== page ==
Warner Music Group, which is being bought by billionaire Len Blavatnik's Access Industries, reported a narrower-than-expected quarterly loss, helped by a 9 percent jump in digital revenue.
The growth in digital revenue primarily reflected strength in digital downloads and streaming, but mobile revenue continued to decline, the company said in a statement.
Its fiscal second-quarter net loss was 25 cents a share, while analysts had on average expected a loss of 28 cents, according to Thomson Reuters I/B/E/S.
Revenue rose 2.4 percent to $682 million ahead of average forecasts of $598.4 million. Digital revenue grew to $220 million.
Top music sellers in the quarter included artists Bruno Mars, R.E.M and Wiz Khalifa.
Music publishing revenue at its Warner/Chappell unit rose 2.2 percent to $137 million, mostly driven by U.S. sales.
Last week, Blavatnik bid $3.3 billion, or $8.25 a share, for the world's third-largest music company, adding another media company to his empire that already has Russia's Admedia and Britain's Top Up TV -- a digital TV station -- as well as natural resources businesses.
According to regulatory filings, the merger agreement has a $56 million break-up fee in place to be paid by the music company if it pulls out of the Blavatnik deal. The clause makes it likely any other bidder would need to pay close to $9.00 a share to pay a premium over the break-up fee.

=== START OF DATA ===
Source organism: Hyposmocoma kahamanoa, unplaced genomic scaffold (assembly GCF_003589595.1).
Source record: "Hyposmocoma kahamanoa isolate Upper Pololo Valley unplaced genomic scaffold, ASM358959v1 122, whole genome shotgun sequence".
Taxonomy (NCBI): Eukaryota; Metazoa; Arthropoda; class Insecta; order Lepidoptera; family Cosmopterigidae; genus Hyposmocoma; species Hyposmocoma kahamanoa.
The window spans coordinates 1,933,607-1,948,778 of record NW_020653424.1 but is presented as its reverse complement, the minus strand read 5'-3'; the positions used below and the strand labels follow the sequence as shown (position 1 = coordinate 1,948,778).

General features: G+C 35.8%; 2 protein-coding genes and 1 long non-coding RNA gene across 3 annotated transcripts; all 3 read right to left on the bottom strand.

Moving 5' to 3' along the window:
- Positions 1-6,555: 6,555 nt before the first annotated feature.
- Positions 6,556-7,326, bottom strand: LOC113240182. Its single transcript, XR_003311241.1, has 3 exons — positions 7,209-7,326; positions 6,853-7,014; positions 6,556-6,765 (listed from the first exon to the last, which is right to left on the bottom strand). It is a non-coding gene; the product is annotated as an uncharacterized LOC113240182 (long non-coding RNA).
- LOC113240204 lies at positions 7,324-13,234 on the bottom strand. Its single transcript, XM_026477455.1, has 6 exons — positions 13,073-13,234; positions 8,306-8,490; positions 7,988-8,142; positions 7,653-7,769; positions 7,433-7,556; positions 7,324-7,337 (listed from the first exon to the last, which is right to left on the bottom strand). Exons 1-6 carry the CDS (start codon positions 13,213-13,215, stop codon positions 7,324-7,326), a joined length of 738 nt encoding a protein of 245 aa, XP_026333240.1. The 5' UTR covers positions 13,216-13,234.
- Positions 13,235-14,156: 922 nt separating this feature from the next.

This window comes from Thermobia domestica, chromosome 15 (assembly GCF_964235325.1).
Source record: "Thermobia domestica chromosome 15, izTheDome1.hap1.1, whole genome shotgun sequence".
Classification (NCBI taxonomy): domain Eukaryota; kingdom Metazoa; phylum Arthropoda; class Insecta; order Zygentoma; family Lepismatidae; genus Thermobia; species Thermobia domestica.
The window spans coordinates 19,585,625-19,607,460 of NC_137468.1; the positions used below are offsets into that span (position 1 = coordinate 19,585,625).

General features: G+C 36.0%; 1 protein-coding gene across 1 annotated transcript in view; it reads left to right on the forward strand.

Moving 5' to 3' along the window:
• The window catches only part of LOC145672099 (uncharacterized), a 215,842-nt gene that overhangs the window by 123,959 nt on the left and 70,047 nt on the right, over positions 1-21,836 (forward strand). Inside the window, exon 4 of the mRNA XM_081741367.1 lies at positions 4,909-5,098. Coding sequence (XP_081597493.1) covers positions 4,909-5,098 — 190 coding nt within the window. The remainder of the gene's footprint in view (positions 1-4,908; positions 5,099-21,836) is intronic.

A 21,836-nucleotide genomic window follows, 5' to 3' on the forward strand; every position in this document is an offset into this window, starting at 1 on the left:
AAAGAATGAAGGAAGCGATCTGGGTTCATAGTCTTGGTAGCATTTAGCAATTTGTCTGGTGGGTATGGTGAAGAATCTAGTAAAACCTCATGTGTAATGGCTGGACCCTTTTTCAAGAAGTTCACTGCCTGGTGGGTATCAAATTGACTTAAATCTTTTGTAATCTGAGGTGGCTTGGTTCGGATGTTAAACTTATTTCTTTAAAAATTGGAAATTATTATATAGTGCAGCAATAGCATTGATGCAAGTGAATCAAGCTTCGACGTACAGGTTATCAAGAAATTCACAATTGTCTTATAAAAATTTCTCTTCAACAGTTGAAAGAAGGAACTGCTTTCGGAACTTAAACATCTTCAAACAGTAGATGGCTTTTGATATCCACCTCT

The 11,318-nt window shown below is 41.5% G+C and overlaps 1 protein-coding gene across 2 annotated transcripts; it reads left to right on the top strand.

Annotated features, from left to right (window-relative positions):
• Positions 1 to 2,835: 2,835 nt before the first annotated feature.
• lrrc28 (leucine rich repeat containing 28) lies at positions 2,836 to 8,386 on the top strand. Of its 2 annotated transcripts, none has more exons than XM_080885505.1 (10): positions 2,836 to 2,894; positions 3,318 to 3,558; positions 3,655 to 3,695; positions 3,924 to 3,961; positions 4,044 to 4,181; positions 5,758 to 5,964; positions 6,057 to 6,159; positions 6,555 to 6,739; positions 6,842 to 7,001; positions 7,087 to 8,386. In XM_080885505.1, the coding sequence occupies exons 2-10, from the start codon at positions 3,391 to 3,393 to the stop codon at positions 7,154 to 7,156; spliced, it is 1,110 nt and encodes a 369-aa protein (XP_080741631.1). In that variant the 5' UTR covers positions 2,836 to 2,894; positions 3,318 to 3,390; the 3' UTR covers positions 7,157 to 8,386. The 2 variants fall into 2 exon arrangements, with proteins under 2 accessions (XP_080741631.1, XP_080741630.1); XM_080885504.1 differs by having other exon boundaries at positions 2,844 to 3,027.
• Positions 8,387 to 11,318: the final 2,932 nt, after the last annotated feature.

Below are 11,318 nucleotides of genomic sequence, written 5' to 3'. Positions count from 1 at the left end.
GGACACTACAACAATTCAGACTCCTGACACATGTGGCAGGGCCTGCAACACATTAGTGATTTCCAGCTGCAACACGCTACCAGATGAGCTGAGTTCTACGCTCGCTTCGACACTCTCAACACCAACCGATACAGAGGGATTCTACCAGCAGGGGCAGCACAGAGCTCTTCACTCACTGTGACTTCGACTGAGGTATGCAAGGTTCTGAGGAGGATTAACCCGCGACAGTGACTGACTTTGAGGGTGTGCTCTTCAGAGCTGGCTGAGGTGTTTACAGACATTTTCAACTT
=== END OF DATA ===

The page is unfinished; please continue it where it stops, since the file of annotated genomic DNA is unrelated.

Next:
Warner Music's management, led by Chief Executive Edgar Bronfman, hope that by taking the business private it can take bigger strategic gambles to cope with ongoing declines in the music industry. The music business is still struggling with a decade-long transition from physical formats like the CD to digital distribution through services like Apple Inc's iTunes.
The merger deal is set to close in the third quarter and it is widely expected that Bronfman and Blavatnik, who is a long-time associate, will turn their attention to rival music company EMI Group as a possible buyout target. It is thought that combining Warner Music with EMI could generate hundreds of millions of dollars in cost savings.
EMI is currently owned by Citigroup, which took control of the music company earlier this year when its private equity owner Terra Firma defaulted on loans.
New York-based Warner Music's shares added about 2 cents to $8.21 in morning New York Stock Exchange trading.